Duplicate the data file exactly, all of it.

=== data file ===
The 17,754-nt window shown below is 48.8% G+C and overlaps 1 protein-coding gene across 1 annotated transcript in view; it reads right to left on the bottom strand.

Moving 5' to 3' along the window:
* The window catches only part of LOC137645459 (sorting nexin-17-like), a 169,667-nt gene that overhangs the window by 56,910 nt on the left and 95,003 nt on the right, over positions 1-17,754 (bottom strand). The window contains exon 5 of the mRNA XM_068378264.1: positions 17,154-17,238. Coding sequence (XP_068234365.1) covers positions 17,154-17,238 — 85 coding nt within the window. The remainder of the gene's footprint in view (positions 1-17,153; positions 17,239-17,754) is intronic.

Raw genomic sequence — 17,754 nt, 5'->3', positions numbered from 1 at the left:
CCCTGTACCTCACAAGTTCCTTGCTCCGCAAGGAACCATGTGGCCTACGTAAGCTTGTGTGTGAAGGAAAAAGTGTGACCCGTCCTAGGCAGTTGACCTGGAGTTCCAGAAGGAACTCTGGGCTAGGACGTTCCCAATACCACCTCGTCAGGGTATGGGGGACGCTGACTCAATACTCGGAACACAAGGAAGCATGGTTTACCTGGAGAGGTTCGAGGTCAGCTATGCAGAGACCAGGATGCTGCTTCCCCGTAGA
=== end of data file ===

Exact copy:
The 17,754-nt window shown below is 48.8% G+C and overlaps 1 protein-coding gene across 1 annotated transcript in view; it reads right to left on the bottom strand.

Moving 5' to 3' along the window:
* The window catches only part of LOC137645459 (sorting nexin-17-like), a 169,667-nt gene that overhangs the window by 56,910 nt on the left and 95,003 nt on the right, over positions 1-17,754 (bottom strand). The window contains exon 5 of the mRNA XM_068378264.1: positions 17,154-17,238. Coding sequence (XP_068234365.1) covers positions 17,154-17,238 — 85 coding nt within the window. The remainder of the gene's footprint in view (positions 1-17,153; positions 17,239-17,754) is intronic.

Raw genomic sequence — 17,754 nt, 5'->3', positions numbered from 1 at the left:
CCCTGTACCTCACAAGTTCCTTGCTCCGCAAGGAACCATGTGGCCTACGTAAGCTTGTGTGTGAAGGAAAAAGTGTGACCCGTCCTAGGCAGTTGACCTGGAGTTCCAGAAGGAACTCTGGGCTAGGACGTTCCCAATACCACCTCGTCAGGGTATGGGGGACGCTGACTCAATACTCGGAACACAAGGAAGCATGGTTTACCTGGAGAGGTTCGAGGTCAGCTATGCAGAGACCAGGATGCTGCTTCCCCGTAGA